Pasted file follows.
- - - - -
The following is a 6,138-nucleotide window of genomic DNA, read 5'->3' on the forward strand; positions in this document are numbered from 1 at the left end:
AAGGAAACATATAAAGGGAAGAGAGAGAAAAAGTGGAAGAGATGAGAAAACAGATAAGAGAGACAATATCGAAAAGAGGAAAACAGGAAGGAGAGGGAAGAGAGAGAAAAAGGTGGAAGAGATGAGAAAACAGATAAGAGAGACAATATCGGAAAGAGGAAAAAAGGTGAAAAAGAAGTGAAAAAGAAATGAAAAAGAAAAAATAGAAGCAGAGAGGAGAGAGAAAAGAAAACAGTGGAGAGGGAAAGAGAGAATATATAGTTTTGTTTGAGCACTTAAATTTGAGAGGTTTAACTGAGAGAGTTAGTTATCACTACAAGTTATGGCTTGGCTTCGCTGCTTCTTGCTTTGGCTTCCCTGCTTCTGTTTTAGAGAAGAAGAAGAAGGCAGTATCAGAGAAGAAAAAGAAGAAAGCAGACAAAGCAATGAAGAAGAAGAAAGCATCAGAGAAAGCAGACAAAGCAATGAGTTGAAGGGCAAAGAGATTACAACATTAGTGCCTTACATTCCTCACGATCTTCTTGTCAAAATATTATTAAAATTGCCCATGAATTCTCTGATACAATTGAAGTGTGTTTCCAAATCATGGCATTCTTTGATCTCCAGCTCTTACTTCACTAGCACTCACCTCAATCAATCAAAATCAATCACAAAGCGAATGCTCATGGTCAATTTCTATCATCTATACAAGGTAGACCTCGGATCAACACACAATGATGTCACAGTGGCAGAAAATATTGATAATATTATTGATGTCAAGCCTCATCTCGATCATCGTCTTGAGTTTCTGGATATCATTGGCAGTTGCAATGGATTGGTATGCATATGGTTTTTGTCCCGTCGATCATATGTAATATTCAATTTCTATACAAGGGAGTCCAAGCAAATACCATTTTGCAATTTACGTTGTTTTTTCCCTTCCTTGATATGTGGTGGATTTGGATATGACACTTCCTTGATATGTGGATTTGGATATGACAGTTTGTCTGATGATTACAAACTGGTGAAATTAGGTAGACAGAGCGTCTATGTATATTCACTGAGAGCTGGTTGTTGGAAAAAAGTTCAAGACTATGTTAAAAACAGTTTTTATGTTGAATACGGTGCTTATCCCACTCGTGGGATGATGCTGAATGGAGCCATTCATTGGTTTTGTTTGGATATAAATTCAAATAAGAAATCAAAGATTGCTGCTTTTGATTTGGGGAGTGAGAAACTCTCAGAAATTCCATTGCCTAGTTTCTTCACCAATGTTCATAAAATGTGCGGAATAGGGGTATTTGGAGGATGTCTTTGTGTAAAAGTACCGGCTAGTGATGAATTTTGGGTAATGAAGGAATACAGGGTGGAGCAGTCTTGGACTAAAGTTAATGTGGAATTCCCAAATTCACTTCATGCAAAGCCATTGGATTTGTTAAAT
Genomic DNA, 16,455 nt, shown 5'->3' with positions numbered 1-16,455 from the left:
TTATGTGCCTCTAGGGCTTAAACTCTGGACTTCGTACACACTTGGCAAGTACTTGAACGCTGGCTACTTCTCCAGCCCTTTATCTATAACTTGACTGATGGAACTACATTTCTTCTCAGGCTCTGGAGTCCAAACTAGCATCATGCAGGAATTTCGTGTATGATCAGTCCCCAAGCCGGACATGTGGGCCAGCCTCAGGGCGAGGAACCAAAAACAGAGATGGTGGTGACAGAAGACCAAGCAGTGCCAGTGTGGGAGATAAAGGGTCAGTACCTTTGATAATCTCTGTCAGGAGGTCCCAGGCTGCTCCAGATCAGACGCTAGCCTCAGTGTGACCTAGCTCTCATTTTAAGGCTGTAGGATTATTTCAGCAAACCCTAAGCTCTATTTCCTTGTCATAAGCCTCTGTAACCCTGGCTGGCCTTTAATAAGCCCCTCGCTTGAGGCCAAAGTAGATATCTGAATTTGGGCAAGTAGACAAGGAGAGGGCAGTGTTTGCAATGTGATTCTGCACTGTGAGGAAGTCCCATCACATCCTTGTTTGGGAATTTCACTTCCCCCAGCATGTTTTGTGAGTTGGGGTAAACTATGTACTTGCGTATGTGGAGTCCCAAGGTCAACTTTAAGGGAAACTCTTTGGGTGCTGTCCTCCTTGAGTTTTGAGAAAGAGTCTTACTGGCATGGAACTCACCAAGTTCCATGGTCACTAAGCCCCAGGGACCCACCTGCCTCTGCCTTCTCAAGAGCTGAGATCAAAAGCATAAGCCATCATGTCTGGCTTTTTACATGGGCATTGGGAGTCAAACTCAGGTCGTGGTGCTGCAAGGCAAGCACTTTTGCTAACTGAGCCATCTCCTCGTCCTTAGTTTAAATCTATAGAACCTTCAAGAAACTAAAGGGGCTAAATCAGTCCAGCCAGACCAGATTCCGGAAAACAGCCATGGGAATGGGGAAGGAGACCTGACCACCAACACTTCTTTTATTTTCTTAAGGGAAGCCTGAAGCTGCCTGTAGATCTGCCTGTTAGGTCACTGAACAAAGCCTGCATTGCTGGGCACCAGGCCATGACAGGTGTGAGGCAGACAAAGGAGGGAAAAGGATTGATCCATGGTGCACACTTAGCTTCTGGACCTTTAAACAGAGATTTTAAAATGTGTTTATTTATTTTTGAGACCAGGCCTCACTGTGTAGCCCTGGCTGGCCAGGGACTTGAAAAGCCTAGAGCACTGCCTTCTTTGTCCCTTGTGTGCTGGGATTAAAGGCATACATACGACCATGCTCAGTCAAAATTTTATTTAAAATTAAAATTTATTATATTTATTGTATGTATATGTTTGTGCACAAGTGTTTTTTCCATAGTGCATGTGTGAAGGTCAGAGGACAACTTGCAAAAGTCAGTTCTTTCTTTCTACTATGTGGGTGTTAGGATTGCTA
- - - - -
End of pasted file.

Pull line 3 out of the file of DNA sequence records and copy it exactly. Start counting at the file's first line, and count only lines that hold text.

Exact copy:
Genomic DNA, 16,455 nt, shown 5'->3' with positions numbered 1-16,455 from the left: